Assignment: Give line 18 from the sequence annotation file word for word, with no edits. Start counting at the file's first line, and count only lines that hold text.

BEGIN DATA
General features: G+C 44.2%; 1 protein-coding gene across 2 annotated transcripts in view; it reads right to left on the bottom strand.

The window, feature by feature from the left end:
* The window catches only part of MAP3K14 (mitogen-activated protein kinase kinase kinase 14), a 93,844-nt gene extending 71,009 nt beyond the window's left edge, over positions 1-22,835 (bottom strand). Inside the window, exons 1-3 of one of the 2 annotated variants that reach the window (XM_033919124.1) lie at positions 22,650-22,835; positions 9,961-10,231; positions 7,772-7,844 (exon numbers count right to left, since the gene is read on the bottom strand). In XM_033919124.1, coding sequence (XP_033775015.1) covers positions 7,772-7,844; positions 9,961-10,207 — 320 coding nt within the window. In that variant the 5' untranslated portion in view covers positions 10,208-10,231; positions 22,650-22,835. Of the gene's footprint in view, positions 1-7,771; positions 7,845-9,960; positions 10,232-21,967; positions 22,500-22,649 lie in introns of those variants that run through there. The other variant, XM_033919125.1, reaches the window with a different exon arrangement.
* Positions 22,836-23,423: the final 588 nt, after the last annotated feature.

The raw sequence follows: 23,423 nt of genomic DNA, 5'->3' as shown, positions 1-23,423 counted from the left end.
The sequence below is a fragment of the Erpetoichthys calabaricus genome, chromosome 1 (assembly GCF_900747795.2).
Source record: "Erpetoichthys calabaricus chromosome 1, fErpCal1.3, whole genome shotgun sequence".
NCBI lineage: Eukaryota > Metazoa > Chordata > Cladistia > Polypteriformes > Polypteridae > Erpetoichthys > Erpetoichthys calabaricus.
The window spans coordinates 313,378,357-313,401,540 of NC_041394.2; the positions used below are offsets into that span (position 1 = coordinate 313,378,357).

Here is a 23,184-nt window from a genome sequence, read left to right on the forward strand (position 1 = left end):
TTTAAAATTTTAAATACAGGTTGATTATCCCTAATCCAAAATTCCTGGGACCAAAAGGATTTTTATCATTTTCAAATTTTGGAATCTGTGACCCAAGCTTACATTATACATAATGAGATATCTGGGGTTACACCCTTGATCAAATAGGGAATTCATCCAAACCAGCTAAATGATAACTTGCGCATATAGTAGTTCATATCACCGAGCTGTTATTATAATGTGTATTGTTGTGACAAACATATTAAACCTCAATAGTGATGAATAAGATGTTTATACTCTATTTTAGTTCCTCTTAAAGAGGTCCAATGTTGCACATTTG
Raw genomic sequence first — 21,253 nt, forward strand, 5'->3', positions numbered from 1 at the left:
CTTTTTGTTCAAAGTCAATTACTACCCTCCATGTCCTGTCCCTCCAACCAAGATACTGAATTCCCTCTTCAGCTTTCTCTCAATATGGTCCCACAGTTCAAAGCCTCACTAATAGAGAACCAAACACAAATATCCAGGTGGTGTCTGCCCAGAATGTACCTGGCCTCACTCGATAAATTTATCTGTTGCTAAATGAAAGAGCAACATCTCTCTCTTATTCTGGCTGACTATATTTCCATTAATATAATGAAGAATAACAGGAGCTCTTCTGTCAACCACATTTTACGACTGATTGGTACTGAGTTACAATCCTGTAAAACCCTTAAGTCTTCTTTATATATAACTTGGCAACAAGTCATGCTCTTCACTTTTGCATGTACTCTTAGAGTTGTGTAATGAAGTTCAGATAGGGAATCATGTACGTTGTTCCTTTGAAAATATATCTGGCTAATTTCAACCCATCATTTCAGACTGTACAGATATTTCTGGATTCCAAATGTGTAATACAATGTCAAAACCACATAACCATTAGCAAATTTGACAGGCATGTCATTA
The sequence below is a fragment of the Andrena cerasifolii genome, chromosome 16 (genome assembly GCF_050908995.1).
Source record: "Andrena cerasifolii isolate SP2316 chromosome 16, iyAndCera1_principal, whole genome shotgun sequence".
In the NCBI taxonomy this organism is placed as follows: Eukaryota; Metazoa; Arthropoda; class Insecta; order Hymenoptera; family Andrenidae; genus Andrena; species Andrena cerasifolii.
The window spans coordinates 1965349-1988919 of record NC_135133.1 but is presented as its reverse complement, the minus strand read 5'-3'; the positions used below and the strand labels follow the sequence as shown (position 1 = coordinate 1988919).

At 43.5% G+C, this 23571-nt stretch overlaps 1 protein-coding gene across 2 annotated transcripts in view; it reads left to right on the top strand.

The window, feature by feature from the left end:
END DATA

At 43.5% G+C, this 23571-nt stretch overlaps 1 protein-coding gene across 2 annotated transcripts in view; it reads left to right on the top strand.